Washington State University President Elson Floyd is taking a leave of absence to battle colon cancer.
The request was approved Friday by the university’s board of regents, which was meeting in the Tri-Cities for its annual retreat.
“These have been incredibly challenging times for me, and it is with great regret I ask to take a leave of absence to address this personal battle with cancer,” Floyd, 59, said in prepared remarks.
WSU Provost and Executive Vice President Dan Bernardo will take over the president’s day-to-day duties.
Floyd has led WSU since 2007, replacing V. Lane Rawlins.
“I have the greatest job in the world,” he told the regents. “There is no place on earth like WSU, and I cannot wait to return to the office and all the great work we are doing once my health allows. In the meantime, please keep me in your thoughts and prayers.”
Questions about Floyd’s health surfaced periodically this year because of rapid weight loss, which was readily apparent whenever Floyd worked the Legislature in Olympia, where he successfully sought approval to establish a WSU medical school in Spokane.
But he ducked general health questions, and university officials describe him as an extremely private individual.
Board of regents Chairman Ryan Durkin noted that Floyd has the board’s “full, unequivocal support.”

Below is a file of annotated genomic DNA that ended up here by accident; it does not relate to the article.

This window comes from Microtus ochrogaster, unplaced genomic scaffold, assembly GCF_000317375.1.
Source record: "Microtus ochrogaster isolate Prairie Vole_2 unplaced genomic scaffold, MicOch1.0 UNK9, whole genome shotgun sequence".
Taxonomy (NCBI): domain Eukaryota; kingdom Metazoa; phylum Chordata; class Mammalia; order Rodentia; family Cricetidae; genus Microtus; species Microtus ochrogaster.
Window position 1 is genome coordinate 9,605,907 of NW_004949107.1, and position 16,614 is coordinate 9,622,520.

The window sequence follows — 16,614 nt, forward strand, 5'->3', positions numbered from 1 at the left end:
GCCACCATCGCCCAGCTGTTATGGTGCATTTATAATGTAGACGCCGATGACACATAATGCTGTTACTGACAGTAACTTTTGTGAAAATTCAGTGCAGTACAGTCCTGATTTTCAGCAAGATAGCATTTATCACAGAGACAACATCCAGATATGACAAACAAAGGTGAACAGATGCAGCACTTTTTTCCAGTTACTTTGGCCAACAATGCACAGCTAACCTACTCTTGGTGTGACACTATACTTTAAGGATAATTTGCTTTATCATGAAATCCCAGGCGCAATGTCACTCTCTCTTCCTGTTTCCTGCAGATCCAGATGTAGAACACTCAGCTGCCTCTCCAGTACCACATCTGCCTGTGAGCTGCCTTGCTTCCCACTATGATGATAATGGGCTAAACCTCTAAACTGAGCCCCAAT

“Elson Floyd’s accomplishments during this past year have been phenomenal,” Durkin said.
The announcement spread quickly through Olympia.
Gov. Jay Inslee, who was traveling Friday, sent a message of support via Twitter shortly after news of Floyd’s leave of absence broke: “great work can be seen all across WA, east & west. I look forward to seeing him getting back to it soon. #GoElson and #GoCougs!”
Floyd served as a co-chairman of Inslee’s transition team after the 2012 election, and “his fingerprints are all over this administration,” said David Postman, an Inslee spokesman.
“He remains an important voice in a lot of what we do,” Postman said. “Dr. Floyd has been somebody the governor leaned on.”
Floyd was described as “the strongest voice in the state” for higher education by state Sen. Mike Baumgartner, R-Spokane, who has worked with WSU on its efforts to start a medical school on its Spokane campus.
As the proposal to give WSU the authority to start its own medical school wound its way through the committee process, Floyd made frequent appearances at hearings and put the full-court press on lobbying legislators. He celebrated with legislators after the bill cleared its final vote and was at Gov. Jay Inslee’s side a few days later when the bill was signed.
“Elson’s impact on higher education in this state can’t be overstated,” said Baumgartner, who added he had talked with Floyd earlier in the day, and the president said he was very optimistic about beating the cancer.
Floyd is such a workaholic that the greatest challenge might be to get him to focus on his health rather than on issues involving WSU and higher education, Baumgartner said.
Senate Majority Leader Mark Schoesler, R-Ritzville, described Floyd as “the leader in higher education” for the state, adding, “I’m keeping my good friend Elson Floyd in my prayers daily.”